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Adam Barruch began his career as a young actor,
performing professionally on Broadway and in film
and television, working with
prominent figures such as Tony Bennett, Jerry Herman
and Susan Stroman. He later received dance
training at LaGuardia High School for Music & Art
and Performing Arts. After three years, he graduated
early and was accepted into the
dance department at The Juilliard School. As a
dancer he has performed the works of Jiri Kylian,
Ohad Naharin, Susan Marshall, Jose Limon, Daniele
Dèsnoyers, and was a dancer with Sylvain Émard Danse
in Montreal. He has also
worked with The Margie Gillis Dance Foundation,
performing and researching Conflict
Transformation as part of The Legacy Project. Based
in Brooklyn, Adam currently creates and performs
work under the epithet of his
own company, Anatomiae Occultii.
As a choreographer, Adam’s work has been presented at venues such as The Joyce Theater, Dance Theater Workshop, City Center, NYU/ Skirball Center for the Performing Arts, The Juilliard School, The Baryshnikov Arts Center, Ailey- Citigroup Theater, The 92Y: Buttenweiser Hall, Jacob’s Pillow: Inside/Out, LaMaMa,The Cedar Lake Theater, Gina Gibney Dance Center, The Harris Theater, The Museum of Contemporary Art Chicago, The Cowles Center, The Yard on Martha’s Vineyard, Bates Dance Festival and Theatre Usine C in Montreal.
Adam Barruch was selected as a participant in the 2011 Alvin Ailey Dance Foundation New Directions Choreography Lab made possible by generous support from the Ford Foundation. Adam Barruch’s short-film collaboration with filmmaker Nel Shelby, Folie a Deux, was screened at the Dance On Camera Festival in Lincoln Center in 2012. In June 2013, Adam performed a full-length evening solo work, My Name is Adam, at Joe's Pub commissioned by DanceNOW NYC, and was a recipient of a Late Stage Production Stipend from the Mertz Gilmore Foundation. In addition, he has also created works for companies such as The Limón Company, Ailey II, Keigwin + Company, Ririe- Woodbury Dance Company, River North Dance Chicago, BalletX, Whim W'Him Seattle Contemporary Dance, Graham II, GroundWorks Dance Theater, Minnesota Dance Theatre, The Gibney Dance Company, 10 Hairy Legs, and Daniel Costa Dance—as well as for dance icons Margie Gillis and Miki Orihara. Adam has also choreographed two music videos for Tokyo based musical act mishmash* and created movement for Variety Worldwide, whose projects combine non-traditional theater with nightlife and dining.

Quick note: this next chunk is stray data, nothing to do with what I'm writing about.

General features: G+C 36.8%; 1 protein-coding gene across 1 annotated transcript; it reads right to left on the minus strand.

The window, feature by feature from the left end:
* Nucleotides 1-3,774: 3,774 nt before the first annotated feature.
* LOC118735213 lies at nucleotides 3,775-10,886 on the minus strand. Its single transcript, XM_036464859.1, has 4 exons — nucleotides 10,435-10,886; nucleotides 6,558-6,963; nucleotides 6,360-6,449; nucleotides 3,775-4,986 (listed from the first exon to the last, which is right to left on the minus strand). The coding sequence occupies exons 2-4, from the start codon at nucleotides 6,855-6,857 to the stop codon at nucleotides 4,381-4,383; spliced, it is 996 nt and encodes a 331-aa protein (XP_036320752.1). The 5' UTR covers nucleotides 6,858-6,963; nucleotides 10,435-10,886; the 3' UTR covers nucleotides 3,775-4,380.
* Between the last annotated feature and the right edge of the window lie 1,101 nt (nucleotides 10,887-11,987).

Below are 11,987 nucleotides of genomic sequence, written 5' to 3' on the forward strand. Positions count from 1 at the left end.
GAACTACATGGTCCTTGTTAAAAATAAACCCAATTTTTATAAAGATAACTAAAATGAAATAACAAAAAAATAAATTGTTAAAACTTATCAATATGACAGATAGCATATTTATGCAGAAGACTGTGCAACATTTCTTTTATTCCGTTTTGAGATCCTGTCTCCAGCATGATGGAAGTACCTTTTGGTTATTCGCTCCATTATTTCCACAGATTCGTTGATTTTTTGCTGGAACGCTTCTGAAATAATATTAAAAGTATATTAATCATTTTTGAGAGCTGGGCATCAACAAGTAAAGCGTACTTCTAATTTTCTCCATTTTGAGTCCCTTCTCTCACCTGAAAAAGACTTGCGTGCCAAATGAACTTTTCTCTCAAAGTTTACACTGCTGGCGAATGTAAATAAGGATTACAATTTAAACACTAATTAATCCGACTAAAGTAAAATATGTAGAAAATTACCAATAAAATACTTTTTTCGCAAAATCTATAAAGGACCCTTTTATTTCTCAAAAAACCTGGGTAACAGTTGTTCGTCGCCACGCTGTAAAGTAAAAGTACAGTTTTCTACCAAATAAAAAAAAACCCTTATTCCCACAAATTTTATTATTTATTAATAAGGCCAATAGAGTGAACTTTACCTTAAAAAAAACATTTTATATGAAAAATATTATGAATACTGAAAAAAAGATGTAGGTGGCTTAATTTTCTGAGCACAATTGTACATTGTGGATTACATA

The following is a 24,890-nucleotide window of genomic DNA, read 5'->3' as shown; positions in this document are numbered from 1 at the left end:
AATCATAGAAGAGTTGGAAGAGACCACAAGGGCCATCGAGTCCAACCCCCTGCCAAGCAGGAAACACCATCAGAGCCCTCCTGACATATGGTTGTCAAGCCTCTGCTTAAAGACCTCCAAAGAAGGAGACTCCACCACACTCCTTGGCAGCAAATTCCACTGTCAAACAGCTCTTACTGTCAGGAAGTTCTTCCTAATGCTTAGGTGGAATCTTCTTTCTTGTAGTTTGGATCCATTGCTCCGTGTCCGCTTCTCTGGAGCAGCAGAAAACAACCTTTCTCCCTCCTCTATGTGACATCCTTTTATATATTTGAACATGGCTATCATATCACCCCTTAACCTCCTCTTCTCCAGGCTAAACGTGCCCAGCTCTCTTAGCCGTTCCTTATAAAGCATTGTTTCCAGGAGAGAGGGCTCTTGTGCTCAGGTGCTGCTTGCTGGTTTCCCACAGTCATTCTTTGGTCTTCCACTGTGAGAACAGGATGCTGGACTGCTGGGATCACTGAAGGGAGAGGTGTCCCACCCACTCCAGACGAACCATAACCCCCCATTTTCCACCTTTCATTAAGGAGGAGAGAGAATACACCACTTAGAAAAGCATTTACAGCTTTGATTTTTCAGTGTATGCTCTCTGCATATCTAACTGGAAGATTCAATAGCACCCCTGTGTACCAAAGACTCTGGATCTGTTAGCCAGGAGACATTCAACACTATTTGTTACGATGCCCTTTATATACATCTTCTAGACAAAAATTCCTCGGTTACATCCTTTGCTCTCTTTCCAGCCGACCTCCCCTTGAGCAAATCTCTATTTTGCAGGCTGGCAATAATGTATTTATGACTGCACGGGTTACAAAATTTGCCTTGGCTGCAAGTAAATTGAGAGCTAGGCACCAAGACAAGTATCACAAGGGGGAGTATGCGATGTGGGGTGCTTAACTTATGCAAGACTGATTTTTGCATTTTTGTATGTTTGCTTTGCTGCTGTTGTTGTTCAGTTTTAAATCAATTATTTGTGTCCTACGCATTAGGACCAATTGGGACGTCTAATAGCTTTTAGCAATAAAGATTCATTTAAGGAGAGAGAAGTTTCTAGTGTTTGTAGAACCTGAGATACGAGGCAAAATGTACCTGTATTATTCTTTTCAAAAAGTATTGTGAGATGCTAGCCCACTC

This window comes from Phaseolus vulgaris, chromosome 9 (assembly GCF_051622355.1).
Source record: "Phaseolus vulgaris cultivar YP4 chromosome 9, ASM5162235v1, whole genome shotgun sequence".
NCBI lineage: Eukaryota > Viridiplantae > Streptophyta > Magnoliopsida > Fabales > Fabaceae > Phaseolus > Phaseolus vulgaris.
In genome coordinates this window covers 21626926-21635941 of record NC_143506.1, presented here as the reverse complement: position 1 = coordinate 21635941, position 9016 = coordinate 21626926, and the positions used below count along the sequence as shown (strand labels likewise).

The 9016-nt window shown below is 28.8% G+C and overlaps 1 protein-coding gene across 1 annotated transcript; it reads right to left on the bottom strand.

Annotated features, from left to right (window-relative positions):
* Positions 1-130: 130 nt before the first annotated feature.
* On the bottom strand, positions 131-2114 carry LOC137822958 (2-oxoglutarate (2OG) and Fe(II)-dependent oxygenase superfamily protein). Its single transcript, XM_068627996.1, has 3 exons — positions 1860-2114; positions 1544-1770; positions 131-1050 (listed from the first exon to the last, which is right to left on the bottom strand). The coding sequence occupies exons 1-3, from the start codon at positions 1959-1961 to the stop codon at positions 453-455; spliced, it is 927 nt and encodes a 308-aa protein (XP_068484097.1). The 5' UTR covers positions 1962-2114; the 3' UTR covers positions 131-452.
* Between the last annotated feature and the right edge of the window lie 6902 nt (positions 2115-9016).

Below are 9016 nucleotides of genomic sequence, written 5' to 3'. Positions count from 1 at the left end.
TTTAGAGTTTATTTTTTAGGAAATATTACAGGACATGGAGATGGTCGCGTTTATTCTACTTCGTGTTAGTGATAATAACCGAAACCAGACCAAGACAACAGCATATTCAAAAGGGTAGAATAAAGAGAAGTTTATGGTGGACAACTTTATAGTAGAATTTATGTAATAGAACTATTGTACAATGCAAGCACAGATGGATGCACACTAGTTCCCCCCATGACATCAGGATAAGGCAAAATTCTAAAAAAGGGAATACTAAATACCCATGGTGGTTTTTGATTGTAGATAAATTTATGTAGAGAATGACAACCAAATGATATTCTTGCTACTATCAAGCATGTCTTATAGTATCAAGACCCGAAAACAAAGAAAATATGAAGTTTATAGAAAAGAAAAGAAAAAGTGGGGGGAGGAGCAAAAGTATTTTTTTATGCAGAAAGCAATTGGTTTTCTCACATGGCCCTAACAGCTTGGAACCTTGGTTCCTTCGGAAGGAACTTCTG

Adam was the recipient of a 2014 Lotos Foundation Prize in the Arts and Sciences, which recognizes institutions and individuals for distinguished accomplishments and exceptional talent in the arts and sciences. In September 2015, Adam Barruch was the choreographer-in-residence at the Lobero Theater in Santa Barbara, California as part of the 2015 DANCEworks Residency. Adam Barruch was an artist-in-residence at the 92Y Harkness Dance Center in 2016-2017. He is currently working on a new physical theater production of Stephen Sondheim’s Sweeney Todd: The Demon Barber of Fleet Street.
Adam has also taught technique and repertory at Princeton University, The Boston Conservatory, Fordham University, Marymount Manhattan College, The Martha Graham School, The Hartt School, The Conservatory of Dance at Purchase College, New York University, Hofstra University, West Virginia University, SUNY Brockport and The Hubbard Street Professional Training Program and internationally at La Escuela Profesional de Danza de Mazatlán (EPDM), New Zealand School of Dance and Ballet Divertimento in Montreal.
The class begins with dynamic flooring sequences, using the floor as a tool to explore efficiency and clarity of movement- - warming the body while encouraging a sequential, articulated physicality. The initial phrases then build to seamlessly bring the dancers into standing movements that aim to stabilize and continue the body's connection with the ground. Following is a final phrase that explores the complex coordination between forceful initiations, speed and the retention of a supple and resonant expressivity.